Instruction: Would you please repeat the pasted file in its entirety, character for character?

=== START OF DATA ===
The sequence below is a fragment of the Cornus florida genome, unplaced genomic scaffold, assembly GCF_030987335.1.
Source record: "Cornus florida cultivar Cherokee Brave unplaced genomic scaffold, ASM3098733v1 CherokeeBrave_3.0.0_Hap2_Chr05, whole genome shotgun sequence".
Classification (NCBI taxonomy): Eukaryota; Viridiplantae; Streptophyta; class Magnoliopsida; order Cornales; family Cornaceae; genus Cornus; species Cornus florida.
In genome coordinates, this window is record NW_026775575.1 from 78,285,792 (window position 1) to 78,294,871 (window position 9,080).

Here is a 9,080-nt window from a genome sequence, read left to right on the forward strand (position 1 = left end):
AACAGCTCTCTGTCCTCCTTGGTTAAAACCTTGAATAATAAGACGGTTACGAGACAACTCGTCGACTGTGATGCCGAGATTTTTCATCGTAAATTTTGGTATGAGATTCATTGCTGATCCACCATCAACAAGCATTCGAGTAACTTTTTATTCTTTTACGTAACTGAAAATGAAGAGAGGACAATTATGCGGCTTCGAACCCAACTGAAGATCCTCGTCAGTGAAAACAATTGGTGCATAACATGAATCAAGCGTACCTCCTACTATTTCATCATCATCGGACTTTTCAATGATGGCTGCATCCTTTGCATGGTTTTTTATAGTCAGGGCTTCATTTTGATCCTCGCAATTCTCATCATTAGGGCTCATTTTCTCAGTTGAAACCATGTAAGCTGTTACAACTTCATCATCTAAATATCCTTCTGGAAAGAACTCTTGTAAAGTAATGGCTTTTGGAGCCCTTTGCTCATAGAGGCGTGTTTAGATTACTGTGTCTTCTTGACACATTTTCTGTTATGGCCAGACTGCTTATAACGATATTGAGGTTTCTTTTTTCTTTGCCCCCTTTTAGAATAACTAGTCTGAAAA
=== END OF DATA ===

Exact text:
The sequence below is a fragment of the Cornus florida genome, unplaced genomic scaffold, assembly GCF_030987335.1.
Source record: "Cornus florida cultivar Cherokee Brave unplaced genomic scaffold, ASM3098733v1 CherokeeBrave_3.0.0_Hap2_Chr05, whole genome shotgun sequence".
Classification (NCBI taxonomy): Eukaryota; Viridiplantae; Streptophyta; class Magnoliopsida; order Cornales; family Cornaceae; genus Cornus; species Cornus florida.
In genome coordinates, this window is record NW_026775575.1 from 78,285,792 (window position 1) to 78,294,871 (window position 9,080).

Here is a 9,080-nt window from a genome sequence, read left to right on the forward strand (position 1 = left end):
AACAGCTCTCTGTCCTCCTTGGTTAAAACCTTGAATAATAAGACGGTTACGAGACAACTCGTCGACTGTGATGCCGAGATTTTTCATCGTAAATTTTGGTATGAGATTCATTGCTGATCCACCATCAACAAGCATTCGAGTAACTTTTTATTCTTTTACGTAACTGAAAATGAAGAGAGGACAATTATGCGGCTTCGAACCCAACTGAAGATCCTCGTCAGTGAAAACAATTGGTGCATAACATGAATCAAGCGTACCTCCTACTATTTCATCATCATCGGACTTTTCAATGATGGCTGCATCCTTTGCATGGTTTTTTATAGTCAGGGCTTCATTTTGATCCTCGCAATTCTCATCATTAGGGCTCATTTTCTCAGTTGAAACCATGTAAGCTGTTACAACTTCATCATCTAAATATCCTTCTGGAAAGAACTCTTGTAAAGTAATGGCTTTTGGAGCCCTTTGCTCATAGAGGCGTGTTTAGATTACTGTGTCTTCTTGACACATTTTCTGTTATGGCCAGACTGCTTATAACGATATTGAGGTTTCTTTTTTCTTTGCCCCCTTTTAGAATAACTAGTCTGAAAA